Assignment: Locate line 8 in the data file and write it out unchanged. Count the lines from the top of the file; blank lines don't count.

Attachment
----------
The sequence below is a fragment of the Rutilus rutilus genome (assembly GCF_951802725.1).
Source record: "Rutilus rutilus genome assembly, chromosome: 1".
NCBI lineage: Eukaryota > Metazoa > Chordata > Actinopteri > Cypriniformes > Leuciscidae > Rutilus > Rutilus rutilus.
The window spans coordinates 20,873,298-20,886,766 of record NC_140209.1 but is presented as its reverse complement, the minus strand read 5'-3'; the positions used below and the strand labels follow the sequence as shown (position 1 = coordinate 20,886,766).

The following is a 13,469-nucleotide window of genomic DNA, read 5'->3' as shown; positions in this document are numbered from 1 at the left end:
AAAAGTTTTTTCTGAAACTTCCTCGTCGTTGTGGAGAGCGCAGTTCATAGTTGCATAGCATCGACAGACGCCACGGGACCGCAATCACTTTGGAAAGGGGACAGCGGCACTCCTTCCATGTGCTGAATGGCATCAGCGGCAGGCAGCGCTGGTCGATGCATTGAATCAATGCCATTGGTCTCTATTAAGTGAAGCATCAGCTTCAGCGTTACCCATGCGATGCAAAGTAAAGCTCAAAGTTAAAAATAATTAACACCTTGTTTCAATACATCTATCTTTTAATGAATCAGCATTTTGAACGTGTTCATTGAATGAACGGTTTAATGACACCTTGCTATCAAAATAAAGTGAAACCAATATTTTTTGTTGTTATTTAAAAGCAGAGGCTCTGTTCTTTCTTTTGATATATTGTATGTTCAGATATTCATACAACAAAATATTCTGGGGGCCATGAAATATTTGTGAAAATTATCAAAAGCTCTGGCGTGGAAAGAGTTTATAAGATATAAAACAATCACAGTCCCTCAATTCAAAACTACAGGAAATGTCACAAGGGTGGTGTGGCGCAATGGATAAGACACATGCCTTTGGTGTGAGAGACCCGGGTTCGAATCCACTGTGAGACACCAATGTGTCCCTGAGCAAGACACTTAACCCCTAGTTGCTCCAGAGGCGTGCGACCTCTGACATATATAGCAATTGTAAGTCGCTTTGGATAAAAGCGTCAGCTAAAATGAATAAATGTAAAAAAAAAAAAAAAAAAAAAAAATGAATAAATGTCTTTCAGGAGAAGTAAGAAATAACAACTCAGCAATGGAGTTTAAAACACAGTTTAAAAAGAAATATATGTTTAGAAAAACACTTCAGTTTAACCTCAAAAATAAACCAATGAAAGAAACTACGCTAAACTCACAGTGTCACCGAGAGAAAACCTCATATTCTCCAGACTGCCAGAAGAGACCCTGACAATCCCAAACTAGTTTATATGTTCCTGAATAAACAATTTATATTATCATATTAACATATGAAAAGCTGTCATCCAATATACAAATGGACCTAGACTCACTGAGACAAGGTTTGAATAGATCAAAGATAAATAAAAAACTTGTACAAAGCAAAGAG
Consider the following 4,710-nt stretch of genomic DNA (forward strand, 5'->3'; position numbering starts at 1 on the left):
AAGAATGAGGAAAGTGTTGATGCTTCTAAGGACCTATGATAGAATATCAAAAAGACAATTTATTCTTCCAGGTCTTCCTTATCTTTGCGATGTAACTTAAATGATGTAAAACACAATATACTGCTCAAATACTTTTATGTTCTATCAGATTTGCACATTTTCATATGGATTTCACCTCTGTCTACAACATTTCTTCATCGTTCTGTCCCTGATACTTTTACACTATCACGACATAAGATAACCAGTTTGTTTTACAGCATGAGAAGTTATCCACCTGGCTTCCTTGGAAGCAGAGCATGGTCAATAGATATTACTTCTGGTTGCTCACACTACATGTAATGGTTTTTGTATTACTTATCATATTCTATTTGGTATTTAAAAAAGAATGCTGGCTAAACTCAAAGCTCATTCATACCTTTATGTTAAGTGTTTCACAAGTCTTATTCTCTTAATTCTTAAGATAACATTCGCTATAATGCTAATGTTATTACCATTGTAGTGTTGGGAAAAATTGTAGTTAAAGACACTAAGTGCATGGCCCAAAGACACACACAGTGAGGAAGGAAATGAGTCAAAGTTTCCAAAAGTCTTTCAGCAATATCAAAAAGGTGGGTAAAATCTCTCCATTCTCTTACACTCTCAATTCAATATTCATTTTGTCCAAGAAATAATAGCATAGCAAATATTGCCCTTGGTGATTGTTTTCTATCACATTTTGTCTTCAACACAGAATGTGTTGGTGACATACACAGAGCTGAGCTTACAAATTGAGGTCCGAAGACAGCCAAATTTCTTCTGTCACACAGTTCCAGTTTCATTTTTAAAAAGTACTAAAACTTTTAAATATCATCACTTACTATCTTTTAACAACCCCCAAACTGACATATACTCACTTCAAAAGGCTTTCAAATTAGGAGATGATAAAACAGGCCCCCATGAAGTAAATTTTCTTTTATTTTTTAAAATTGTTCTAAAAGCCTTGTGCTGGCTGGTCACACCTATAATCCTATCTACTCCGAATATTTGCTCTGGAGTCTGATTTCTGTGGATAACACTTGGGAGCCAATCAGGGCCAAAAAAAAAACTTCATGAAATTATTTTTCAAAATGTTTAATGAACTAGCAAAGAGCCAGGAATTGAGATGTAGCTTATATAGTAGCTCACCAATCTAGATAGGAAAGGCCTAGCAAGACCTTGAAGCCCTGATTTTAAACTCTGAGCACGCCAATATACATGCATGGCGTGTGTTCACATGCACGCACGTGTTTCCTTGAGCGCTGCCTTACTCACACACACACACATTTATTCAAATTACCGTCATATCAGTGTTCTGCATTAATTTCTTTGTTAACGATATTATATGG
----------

AAGAATGAGGAAAGTGTTGATGCTTCTAAGGACCTATGATAGAATATCAAAAAGACAATTTATTCTTCCAGGTCTTCCTTATCTTTGCGATGTAACTTAAATGATGTAAAACACAATATACTGCTCAAATACTTTTATGTTCTATCAGATTTGCACATTTTCATATGGATTTCACCTCTGTCTACAACATTTCTTCATCGTTCTGTCCCTGATACTTTTACACTATCACGACATAAGATAACCAGTTTGTTTTACAGCATGAGAAGTTATCCACCTGGCTTCCTTGGAAGCAGAGCATGGTCAATAGATATTACTTCTGGTTGCTCACACTACATGTAATGGTTTTTGTATTACTTATCATATTCTATTTGGTATTTAAAAAAGAATGCTGGCTAAACTCAAAGCTCATTCATACCTTTATGTTAAGTGTTTCACAAGTCTTATTCTCTTAATTCTTAAGATAACATTCGCTATAATGCTAATGTTATTACCATTGTAGTGTTGGGAAAAATTGTAGTTAAAGACACTAAGTGCATGGCCCAAAGACACACACAGTGAGGAAGGAAATGAGTCAAAGTTTCCAAAAGTCTTTCAGCAATATCAAAAAGGTGGGTAAAATCTCTCCATTCTCTTACACTCTCAATTCAATATTCATTTTGTCCAAGAAATAATAGCATAGCAAATATTGCCCTTGGTGATTGTTTTCTATCACATTTTGTCTTCAACACAGAATGTGTTGGTGACATACACAGAGCTGAGCTTACAAATTGAGGTCCGAAGACAGCCAAATTTCTTCTGTCACACAGTTCCAGTTTCATTTTTAAAAAGTACTAAAACTTTTAAATATCATCACTTACTATCTTTTAACAACCCCCAAACTGACATATACTCACTTCAAAAGGCTTTCAAATTAGGAGATGATAAAACAGGCCCCCATGAAGTAAATTTTCTTTTATTTTTTAAAATTGTTCTAAAAGCCTTGTGCTGGCTGGTCACACCTATAATCCTATCTACTCCGAATATTTGCTCTGGAGTCTGATTTCTGTGGATAACACTTGGGAGCCAATCAGGGCCAAAAAAAAAACTTCATGAAATTATTTTTCAAAATGTTTAATGAACTAGCAAAGAGCCAGGAATTGAGATGTAGCTTATATAGTAGCTCACCAATCTAGATAGGAAAGGCCTAGCAAGACCTTGAAGCCCTGATTTTAAACTCTGAGCACGCCAATATACATGCATGGCGTGTGTTCACATGCACGCACGTGTTTCCTTGAGCGCTGCCTTACTCACACACACACACATTTATTCAAATTACCGTCATATCAGTGTTCTGCATTAATTTCTTTGTTAACGATATTATATGG